The first half of the demo involved listening to a music track through an elaborate 13.2 channel array of speakers. The second half involved listening to the same track in 360 Reality Audio through a high-end pair of Sony headphones.
My first thought was that the sound wasn’t coming from the headphones at all, but the moment I lifted the earcup and confirmed that it was I was left absolutely floored. It not only sounded better, but was more engaging and multi-dimensional to listen to than the 13.2 channel speaker setup. The soundstage was so wide and detailed that I could easily pinpoint vocals and other nuances of the music track. It truly felt like you were inside the piece of music.
Sony had another demonstration where it used a standalone speaker to playback 360 Reality Audio and, while it did a decent job of making the audio feel as though it was coming from various locations around the room, the effect wasn’t anywhere near as convincing as listening through a pair of headphones.
Sony is clearly onto a winner with 360 Reality Audio, but there are some challenges that lay ahead of it.
A major reason the 360 Reality Audio sounded so convincing in the demonstration is that the headphone audio was calibrated precisely to the hearing characteristics of our ears using highly sensitive wire microphones that were placed in each ear. How sound travels to the listening ear is different for everyone so getting this part of the process right is crucial for 3D Reality Audio to work.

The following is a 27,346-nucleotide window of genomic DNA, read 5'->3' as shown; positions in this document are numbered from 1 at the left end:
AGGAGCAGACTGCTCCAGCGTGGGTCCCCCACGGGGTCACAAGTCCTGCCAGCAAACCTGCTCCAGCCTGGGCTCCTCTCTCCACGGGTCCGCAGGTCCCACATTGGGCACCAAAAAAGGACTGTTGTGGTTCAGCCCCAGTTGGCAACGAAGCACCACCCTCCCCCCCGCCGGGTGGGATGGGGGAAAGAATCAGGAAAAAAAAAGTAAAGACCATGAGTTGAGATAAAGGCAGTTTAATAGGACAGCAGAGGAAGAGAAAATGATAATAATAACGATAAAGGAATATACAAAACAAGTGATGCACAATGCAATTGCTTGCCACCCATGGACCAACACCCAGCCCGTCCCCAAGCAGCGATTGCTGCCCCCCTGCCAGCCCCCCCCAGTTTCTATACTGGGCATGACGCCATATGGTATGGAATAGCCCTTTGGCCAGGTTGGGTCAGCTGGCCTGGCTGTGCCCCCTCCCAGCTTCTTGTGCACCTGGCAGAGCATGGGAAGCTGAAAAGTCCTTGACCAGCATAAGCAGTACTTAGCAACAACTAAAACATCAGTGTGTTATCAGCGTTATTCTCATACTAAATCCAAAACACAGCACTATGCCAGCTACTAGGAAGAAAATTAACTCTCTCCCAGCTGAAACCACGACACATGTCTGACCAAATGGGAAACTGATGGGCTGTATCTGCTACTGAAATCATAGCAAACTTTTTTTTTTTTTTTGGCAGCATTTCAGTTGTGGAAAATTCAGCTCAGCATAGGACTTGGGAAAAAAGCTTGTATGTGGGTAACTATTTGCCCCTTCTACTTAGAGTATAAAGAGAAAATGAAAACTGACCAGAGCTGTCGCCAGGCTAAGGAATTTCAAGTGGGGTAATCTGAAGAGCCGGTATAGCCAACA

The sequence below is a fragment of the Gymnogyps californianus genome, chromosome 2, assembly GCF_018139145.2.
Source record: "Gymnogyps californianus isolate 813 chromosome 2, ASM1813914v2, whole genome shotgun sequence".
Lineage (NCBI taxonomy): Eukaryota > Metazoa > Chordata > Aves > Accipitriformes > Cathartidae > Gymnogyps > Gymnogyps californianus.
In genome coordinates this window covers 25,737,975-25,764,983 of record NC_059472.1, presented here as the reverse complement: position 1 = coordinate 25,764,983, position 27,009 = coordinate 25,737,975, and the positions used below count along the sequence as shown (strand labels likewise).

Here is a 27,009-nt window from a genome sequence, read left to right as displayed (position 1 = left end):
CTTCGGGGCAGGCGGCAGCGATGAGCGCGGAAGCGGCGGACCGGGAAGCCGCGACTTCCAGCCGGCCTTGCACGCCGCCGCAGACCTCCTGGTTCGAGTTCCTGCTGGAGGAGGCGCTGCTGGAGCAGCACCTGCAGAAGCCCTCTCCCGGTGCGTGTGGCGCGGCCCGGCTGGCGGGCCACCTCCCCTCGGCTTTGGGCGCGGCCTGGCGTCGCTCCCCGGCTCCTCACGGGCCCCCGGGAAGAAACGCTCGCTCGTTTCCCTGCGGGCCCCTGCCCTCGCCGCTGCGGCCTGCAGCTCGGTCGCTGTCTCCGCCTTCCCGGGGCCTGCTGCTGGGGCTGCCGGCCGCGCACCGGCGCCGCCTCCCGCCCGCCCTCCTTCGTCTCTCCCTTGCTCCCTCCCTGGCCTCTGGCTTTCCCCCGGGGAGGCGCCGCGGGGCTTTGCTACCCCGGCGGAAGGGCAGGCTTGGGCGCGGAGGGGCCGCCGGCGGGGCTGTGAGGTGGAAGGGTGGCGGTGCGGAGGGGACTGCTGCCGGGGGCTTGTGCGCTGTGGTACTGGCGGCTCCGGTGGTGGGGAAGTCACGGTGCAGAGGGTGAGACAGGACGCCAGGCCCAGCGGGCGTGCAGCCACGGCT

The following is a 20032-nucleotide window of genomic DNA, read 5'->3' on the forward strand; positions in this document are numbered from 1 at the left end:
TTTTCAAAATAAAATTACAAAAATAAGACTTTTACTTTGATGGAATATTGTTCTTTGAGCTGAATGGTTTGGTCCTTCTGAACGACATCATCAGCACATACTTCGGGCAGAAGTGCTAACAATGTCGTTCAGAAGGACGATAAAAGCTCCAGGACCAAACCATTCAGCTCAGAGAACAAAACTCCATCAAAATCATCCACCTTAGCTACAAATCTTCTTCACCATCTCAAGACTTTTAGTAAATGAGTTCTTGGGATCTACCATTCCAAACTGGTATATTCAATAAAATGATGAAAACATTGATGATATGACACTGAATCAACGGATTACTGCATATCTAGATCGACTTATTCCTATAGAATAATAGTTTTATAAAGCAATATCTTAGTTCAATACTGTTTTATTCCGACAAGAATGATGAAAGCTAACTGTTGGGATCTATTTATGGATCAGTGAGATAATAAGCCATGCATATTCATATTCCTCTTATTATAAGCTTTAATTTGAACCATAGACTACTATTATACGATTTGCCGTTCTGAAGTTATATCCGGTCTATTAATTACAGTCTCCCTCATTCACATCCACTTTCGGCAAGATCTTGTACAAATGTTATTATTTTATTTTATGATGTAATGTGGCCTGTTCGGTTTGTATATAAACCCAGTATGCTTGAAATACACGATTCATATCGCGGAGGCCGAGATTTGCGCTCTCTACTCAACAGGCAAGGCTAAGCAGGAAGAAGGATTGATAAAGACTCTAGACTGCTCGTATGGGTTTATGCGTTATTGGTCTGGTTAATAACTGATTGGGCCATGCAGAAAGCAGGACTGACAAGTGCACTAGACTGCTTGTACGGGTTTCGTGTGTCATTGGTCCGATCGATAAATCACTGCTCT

Sony says that it’s developing a phone app for users to take photos of their own ears that the app will then calibrate audio to. Going down the app route for calibration might be convenient, but the calibration isn’t going to be as accurate as what we experienced in the demo room so we’ll have to wait and see how much of an impact this has on the end listening experience.
Music will also need to be mastered in 360 Reality Audio and, while Sony has a head start in this regard thanks to the enormous music catalogue it has access to under its Sony Music Entertainment arm, it’s going to take some time to amass a compelling library.
Finally, while 360 Reality Audio should technically work on any pair of headphones, the one we used in the demonstration was an audiophile-grade MDR-Z7M2 that retails for $1300. Just how well 360 Reality Audio scales down to cheaper headphones is likely to remain a question mark until it’s made available to the public.
Still, if this is what the future of music sounds like, sign me up.
The author travelled to Las Vegas as a guest of Hisense.
Krishan is a multi-award-winning Australian technology journalist.